Justin Townes Earle's Latest Effort, Single Mothers, is His Finest to Date

Justin Townes Earle's  Latest Effort, Single Mothers, is His Finest to Date
Joshua Black Wilkins

In the ever-expanding circles of Americana singer-songwriterdom, Justin Townes Earle may seem like an odd candidate for axis. But at the age of 32, with four albums behind him, he's writing and singing the finest songs of a turbulent, unpredictable career. He'll always be the son of country musician Steve Earle (and the step-son of singer Allison Moorer and nephew to musician Stacey Earle), but he's not a kid anymore. He's becoming a singer, writer and recording artist of the first rank.

But there have been times when the wheels have threatened to run completely off that wagon. Though he says he's been clean for over a decade, he's had relapses -- the most notorious in late 2010, when he binged so hard he all but lost his mind.

"I had a slip-up during the Harlem River Blues tour that lasted six months, and other than smoking reefer, I haven't been on drugs since I was 22," Earle says on the phone from Nashville, where he currently makes his home. "All my craziness was pre-twenties, mainly. I kind of fell apart just before the album Nothing's Gonna Change the Way You Feel About Me Now came out. I had to cancel the tour and go away. I did, and I'm glad I did. I was at the end. I was an inch away from going back to my former behaviors, and then I met my wife and it made all the difference in the world, just having someone there, someone who has promised to help you and you've promised to help them."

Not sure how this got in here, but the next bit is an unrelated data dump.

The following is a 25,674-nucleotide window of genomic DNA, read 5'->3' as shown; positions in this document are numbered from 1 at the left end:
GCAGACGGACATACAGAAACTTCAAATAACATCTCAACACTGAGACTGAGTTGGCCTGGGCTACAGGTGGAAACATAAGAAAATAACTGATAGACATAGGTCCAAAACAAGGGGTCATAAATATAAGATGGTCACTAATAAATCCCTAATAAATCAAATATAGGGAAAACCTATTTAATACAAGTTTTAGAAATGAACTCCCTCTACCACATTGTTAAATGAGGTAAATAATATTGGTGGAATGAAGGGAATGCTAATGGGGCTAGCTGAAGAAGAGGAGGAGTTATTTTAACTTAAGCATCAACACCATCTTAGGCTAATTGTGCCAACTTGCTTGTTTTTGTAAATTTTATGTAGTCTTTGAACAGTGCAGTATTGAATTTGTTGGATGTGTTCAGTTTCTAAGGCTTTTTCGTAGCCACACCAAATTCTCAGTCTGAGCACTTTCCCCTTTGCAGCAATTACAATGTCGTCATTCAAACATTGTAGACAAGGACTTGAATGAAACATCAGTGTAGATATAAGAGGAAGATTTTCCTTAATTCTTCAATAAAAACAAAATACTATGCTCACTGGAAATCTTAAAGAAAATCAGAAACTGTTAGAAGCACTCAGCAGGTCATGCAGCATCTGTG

Married in 2013 but far from settled down, Earle has made the finest record of his career with Single Mothers, due out on Vagrant Records on September 9. It's a concept album of sorts, an homage to the mother who raised him on her own -- father Steve split while he was still an infant -- and a kind of musical dialogue with women he's known or invented, hurt or been healed by. The title evokes John Prine's "Unwed Fathers," which is not quite a coincidence. Earle knows the Prine catalogue as well as he does Woody Guthrie and Bruce Springsteen's, but the sound and approach is very much his own, stamped by the spare, instinctive way he has long had with rock & roll, honky tonk, soul, gospel and folk.

With long-time engineer Adam Bednarik, Earle recorded Single Mothers at Quad Studios Nashville, in the same room where Neil Young cut Harvest in 1971. The record features the rhythm section of Denton, Texas-based indie-rock band Centro-matic -- Matt Pence and Mark Hedman -- and the elliptical, expressive pedal steel guitar of Calexico's Paul Niehaus.

"You can scoop up the best players in Nashville," Earle says. "I wanted to go outside of Nashville, work with guys who never had to play the country gigs that they didn't want. I wanted something that wasn't hit by the Nashville sound."

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